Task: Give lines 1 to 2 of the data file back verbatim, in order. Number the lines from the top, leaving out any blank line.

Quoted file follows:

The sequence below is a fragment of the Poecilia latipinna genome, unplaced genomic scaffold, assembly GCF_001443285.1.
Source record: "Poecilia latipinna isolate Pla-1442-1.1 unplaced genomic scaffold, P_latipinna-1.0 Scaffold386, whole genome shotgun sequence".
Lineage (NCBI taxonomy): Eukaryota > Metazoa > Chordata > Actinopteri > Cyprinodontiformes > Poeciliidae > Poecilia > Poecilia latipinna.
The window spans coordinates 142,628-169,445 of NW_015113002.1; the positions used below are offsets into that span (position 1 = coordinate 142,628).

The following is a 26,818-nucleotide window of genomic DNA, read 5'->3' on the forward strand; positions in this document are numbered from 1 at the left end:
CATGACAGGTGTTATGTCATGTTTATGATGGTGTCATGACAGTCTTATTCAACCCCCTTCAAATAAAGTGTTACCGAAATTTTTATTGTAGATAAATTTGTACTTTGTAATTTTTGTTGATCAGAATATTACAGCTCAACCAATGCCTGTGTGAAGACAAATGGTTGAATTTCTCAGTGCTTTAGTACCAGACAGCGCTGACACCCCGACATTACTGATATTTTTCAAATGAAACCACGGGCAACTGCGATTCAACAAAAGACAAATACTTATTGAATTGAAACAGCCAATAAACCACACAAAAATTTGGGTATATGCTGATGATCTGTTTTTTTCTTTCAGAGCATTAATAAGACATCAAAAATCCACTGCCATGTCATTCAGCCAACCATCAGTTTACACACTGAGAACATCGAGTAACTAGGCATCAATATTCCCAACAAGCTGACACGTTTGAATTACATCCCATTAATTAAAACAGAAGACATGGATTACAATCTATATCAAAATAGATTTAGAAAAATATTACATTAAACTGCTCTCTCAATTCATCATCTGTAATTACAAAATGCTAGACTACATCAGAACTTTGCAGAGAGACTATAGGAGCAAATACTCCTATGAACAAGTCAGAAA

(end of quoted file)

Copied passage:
The sequence below is a fragment of the Poecilia latipinna genome, unplaced genomic scaffold, assembly GCF_001443285.1.
Source record: "Poecilia latipinna isolate Pla-1442-1.1 unplaced genomic scaffold, P_latipinna-1.0 Scaffold386, whole genome shotgun sequence".